From A House in the Sun, by Dane Chandos
Lightning is with us all the summer. It forks and it shimmers and it zips, and sometimes it pulsates for seconds on end. It is white and yellow and greenish and bluish and carnation pink. It has given rise to legends. They say that, in the seventeenth century, the storms in Guadalajara were so severe that repeatedly bell ringers in the churches were killed, so that at last they brought into the city the most venerated virgin of the neighbourhood, she of Zapopan, who is one of three similar images brought to Jalisco by the first settlers from Spain. Her sisters are at Talpa and San Juan de los Lagos, and all three wear much wealth in jewels.
Ever since that first summer, centuries ago, she has passed the whole rainy season in Guadalajara, from June through September, staying two weeks in each church. Since she began to make her sojourn the storms have never again been so violent, and when, in the first days of October every year, she is taken back to her own shrine outside the city, a great pilgrimage goes with her in thanksgiving.
There is nothing like a pilgrimage for displaying on a small canvas the character of a whole people, and when a Mexican makes a vow he sets about it in his own way. Not for him the crowded pilgrim trains and busy boarding houses of middleclass Lourdes, nor the remote intensity and rain-washed faith of misty Croaghpatrick. His own faith came from sunnier lands, and his romerías recall, rather, the splendid church pageants of Seville, Montserrat, and Loreto, or the autumn pilgrimage to Montevergine when Naples spills its vivid multitudes in murmuring thousands across the corn fields of Campania.
Clearly much of the spirit of the Mexican romería was imported by the conquistadors, yet generations before the day’s of Cortez, Indios were traveling in their thousands from all over Anahuac to the shrine of the air god, Quetzalcoatl, on the summit of his forty-acre pyramid at Cholula, where later the Spaniards installed the Virgen de los Remedios. To this day, they answer the clangor of her bells as once they obeyed the summons of Teponaztli, the sacred drum of ancient Mexico. The change has, perhaps, been less fundamental than Prescott would have us believe, for Remedios too understand warriors and has witnessed the shedding of blood, and, like her rival Guadalupe, patron of the revolution, she held general’s rank during the struggle for independence.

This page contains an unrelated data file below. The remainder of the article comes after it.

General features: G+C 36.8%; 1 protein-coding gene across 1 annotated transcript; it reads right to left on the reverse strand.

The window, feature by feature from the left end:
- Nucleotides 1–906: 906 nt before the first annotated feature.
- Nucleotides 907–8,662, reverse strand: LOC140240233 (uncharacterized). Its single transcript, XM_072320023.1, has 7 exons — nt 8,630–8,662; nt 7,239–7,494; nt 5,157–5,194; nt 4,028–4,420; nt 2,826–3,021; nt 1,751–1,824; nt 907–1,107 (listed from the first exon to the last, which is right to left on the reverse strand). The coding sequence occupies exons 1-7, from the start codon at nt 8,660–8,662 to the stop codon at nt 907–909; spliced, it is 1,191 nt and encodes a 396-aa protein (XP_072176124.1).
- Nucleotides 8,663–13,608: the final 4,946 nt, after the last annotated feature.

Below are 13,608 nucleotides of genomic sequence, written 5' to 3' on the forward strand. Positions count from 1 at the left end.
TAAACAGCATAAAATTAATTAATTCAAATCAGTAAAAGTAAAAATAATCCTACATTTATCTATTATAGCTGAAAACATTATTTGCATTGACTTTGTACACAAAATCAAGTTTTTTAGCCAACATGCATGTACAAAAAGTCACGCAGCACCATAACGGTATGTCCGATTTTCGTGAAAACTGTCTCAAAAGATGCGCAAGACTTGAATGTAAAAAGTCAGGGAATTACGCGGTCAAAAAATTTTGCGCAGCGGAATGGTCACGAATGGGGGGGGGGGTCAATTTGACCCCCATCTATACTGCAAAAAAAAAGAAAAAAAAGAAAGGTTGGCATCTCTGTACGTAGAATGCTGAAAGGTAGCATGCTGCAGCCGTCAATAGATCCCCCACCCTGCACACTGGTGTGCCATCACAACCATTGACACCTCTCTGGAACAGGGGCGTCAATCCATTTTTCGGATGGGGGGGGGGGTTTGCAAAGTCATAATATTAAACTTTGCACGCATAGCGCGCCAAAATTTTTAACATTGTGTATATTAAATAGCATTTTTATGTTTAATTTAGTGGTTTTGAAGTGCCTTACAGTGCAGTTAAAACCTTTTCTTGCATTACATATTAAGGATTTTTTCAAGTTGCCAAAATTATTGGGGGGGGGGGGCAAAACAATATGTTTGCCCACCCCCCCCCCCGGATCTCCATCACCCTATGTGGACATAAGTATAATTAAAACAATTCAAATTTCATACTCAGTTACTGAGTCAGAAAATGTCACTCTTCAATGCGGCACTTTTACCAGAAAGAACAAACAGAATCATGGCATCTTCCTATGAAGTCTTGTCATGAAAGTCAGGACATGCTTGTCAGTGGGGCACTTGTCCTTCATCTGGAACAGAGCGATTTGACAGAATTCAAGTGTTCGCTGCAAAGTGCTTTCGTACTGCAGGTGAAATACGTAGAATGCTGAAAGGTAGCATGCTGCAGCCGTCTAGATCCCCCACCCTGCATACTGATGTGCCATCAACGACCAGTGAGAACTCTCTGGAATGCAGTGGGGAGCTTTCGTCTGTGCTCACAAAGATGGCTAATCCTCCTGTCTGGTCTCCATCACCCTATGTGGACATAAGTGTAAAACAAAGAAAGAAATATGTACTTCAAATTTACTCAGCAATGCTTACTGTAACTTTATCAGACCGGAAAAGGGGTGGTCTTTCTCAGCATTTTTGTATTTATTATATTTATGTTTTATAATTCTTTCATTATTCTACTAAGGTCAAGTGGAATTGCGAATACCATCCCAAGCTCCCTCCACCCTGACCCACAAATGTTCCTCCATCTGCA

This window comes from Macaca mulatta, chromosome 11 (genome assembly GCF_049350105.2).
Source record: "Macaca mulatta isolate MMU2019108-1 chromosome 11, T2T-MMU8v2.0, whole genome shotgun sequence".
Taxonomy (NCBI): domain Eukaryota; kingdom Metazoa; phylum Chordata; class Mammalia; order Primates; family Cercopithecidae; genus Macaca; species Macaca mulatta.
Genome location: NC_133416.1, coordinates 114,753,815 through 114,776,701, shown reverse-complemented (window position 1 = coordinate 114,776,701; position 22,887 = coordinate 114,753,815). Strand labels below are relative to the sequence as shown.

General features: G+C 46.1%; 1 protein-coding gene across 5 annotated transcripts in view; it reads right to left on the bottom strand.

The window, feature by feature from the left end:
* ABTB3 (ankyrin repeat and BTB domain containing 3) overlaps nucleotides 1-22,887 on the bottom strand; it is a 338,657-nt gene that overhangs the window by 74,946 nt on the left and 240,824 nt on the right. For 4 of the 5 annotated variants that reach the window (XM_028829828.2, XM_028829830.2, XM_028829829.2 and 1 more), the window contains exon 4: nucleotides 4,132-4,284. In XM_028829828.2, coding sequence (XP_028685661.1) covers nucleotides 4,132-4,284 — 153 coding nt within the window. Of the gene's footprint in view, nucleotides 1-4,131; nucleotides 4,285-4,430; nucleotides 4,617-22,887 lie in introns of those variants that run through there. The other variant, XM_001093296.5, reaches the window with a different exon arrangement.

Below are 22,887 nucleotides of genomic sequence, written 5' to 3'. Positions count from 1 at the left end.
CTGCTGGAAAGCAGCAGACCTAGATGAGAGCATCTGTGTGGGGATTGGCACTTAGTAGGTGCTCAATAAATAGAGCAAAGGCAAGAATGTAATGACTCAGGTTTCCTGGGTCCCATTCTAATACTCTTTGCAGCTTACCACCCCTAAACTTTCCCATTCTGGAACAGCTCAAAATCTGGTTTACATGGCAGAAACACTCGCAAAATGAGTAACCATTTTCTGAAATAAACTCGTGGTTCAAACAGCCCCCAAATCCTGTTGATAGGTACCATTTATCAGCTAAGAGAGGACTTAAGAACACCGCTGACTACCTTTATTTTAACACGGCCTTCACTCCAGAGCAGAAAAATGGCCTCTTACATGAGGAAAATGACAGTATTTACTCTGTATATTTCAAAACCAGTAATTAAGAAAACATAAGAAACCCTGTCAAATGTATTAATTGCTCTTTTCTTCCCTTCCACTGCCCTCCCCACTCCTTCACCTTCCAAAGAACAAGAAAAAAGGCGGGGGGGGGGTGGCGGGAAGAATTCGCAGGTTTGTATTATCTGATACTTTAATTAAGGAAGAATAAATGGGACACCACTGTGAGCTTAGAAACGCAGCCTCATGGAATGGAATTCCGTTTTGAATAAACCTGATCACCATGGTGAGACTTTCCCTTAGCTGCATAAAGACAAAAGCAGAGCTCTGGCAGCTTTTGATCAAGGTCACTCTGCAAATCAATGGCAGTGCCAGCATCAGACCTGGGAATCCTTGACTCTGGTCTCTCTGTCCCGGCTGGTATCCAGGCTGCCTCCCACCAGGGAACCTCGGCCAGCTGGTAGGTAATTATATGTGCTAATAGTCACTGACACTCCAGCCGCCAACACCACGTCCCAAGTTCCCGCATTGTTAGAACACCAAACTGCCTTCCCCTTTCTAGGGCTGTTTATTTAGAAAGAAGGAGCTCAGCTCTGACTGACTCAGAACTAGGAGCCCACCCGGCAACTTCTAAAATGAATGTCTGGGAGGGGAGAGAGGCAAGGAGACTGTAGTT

Our Lady of Zapopan wears a jewelled sword, for she too is a General, and her progress is as much a triumph as any enjoyed by Caesar or Pompey. Of course, the journey is a matter of only four or five miles, and the ardour and enthusiasm of the crowds are therefore unabated through fatigue or exposure. She is very renowned, for she has often crowned prayer with fulfillment, and this, coupled with her accessibility, has brought her numerous ex-voto pictures, little oil paintings on metal illustrating incidents in which her help was besought or recognized. So many has she received that they are stolen in quantities and sold to those interested in such things. I once saw a suitcase containing hundreds, all from Zapopan, two of which I have before me as I write.
One of them depicts a she-ass with the Virgin of Zapopan hovering in one corner and a legend stating that by her aid the animal, which had been lost, was found again, The other shows an improbable green hill over which a man in white pajamas is walking with a leisurely gait, while a yard or two behind him, three soldiers are in hot pursuit with red and yellow flames darting from the muzzles of their guns. We are told the man was not hurt!
“In the house of my aunt who lives in Zapopan there are many such pictures,” Candelaria told me, “but they do not call my attention. My aunt is pious and rich; I have seen where she hides her centavos under the floor. But I shall not make the struggle this year. You see, when I stay with her I cannot sleep, for, imagine to yourself, Señor, though her bed is of the finest iron, little animals attack it all night.”